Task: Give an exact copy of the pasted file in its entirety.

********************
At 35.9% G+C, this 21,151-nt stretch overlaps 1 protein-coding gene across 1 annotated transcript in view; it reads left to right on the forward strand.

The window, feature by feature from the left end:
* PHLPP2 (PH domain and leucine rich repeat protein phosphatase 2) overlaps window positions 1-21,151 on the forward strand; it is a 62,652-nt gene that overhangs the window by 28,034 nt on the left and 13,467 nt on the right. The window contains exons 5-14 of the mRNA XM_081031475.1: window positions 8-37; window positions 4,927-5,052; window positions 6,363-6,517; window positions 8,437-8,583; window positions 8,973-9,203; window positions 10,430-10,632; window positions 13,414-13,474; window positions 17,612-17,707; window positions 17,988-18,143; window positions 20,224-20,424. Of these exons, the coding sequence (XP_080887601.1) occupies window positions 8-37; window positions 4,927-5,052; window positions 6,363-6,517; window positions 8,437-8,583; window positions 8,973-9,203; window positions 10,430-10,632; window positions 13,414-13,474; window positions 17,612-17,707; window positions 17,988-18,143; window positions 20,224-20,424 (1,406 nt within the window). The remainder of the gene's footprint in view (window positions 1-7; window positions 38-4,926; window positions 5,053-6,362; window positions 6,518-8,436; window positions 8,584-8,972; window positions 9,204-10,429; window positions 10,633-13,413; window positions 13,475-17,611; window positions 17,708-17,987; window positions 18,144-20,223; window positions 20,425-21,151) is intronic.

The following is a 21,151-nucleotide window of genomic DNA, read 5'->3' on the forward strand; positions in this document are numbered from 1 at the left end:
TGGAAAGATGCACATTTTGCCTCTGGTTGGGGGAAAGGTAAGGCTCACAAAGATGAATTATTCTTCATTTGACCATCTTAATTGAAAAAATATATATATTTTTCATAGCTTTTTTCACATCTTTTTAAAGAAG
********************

At 35.9% G+C, this 21,151-nt stretch overlaps 1 protein-coding gene across 1 annotated transcript in view; it reads left to right on the forward strand.

The window, feature by feature from the left end:
* PHLPP2 (PH domain and leucine rich repeat protein phosphatase 2) overlaps window positions 1-21,151 on the forward strand; it is a 62,652-nt gene that overhangs the window by 28,034 nt on the left and 13,467 nt on the right. The window contains exons 5-14 of the mRNA XM_081031475.1: window positions 8-37; window positions 4,927-5,052; window positions 6,363-6,517; window positions 8,437-8,583; window positions 8,973-9,203; window positions 10,430-10,632; window positions 13,414-13,474; window positions 17,612-17,707; window positions 17,988-18,143; window positions 20,224-20,424. Of these exons, the coding sequence (XP_080887601.1) occupies window positions 8-37; window positions 4,927-5,052; window positions 6,363-6,517; window positions 8,437-8,583; window positions 8,973-9,203; window positions 10,430-10,632; window positions 13,414-13,474; window positions 17,612-17,707; window positions 17,988-18,143; window positions 20,224-20,424 (1,406 nt within the window). The remainder of the gene's footprint in view (window positions 1-7; window positions 38-4,926; window positions 5,053-6,362; window positions 6,518-8,436; window positions 8,584-8,972; window positions 9,204-10,429; window positions 10,633-13,413; window positions 13,475-17,611; window positions 17,708-17,987; window positions 18,144-20,223; window positions 20,425-21,151) is intronic.

The following is a 21,151-nucleotide window of genomic DNA, read 5'->3' on the forward strand; positions in this document are numbered from 1 at the left end:
TGGAAAGATGCACATTTTGCCTCTGGTTGGGGGAAAGGTAAGGCTCACAAAGATGAATTATTCTTCATTTGACCATCTTAATTGAAAAAATATATATATTTTTCATAGCTTTTTTCACATCTTTTTAAAGAAG